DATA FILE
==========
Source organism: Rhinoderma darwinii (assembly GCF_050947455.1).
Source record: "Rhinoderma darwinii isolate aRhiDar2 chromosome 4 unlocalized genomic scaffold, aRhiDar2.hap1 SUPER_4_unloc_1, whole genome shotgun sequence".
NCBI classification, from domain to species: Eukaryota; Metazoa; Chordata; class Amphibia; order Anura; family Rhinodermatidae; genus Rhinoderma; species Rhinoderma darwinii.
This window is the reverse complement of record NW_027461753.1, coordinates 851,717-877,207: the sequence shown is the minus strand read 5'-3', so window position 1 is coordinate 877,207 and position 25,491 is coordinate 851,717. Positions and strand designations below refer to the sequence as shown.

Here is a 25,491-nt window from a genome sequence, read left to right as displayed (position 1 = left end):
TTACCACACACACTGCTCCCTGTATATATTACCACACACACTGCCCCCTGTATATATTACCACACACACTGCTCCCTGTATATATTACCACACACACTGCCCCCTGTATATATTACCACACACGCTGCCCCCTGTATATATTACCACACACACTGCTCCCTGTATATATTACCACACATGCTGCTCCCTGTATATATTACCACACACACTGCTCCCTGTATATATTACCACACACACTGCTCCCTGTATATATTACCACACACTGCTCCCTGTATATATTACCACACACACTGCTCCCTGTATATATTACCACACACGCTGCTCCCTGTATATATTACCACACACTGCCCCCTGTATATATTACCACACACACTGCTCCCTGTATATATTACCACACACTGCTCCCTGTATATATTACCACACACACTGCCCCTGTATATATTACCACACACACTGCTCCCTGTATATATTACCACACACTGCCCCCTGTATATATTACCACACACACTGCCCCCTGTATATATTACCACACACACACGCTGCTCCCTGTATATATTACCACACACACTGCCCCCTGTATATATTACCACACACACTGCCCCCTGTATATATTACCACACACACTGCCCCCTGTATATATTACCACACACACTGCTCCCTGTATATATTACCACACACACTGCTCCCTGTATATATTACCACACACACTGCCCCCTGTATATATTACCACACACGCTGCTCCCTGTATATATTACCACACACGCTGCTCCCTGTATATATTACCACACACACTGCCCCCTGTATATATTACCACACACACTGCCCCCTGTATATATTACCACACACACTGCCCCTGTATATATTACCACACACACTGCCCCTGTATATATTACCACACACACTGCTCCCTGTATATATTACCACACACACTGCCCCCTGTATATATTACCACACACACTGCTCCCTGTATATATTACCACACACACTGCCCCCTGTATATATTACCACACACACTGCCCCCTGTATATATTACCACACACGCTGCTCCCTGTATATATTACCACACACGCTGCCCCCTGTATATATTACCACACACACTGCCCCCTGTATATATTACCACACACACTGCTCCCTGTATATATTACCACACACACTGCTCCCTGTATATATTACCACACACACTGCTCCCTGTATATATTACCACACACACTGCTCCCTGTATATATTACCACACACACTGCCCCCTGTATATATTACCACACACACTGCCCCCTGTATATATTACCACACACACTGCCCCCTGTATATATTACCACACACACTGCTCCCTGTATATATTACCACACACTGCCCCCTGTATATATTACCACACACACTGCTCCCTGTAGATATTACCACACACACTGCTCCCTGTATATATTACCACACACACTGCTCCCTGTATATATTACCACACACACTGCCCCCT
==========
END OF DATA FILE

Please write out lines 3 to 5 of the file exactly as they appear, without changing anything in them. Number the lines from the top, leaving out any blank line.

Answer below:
NCBI classification, from domain to species: Eukaryota; Metazoa; Chordata; class Amphibia; order Anura; family Rhinodermatidae; genus Rhinoderma; species Rhinoderma darwinii.
This window is the reverse complement of record NW_027461753.1, coordinates 851,717-877,207: the sequence shown is the minus strand read 5'-3', so window position 1 is coordinate 877,207 and position 25,491 is coordinate 851,717. Positions and strand designations below refer to the sequence as shown.

Here is a 25,491-nt window from a genome sequence, read left to right as displayed (position 1 = left end):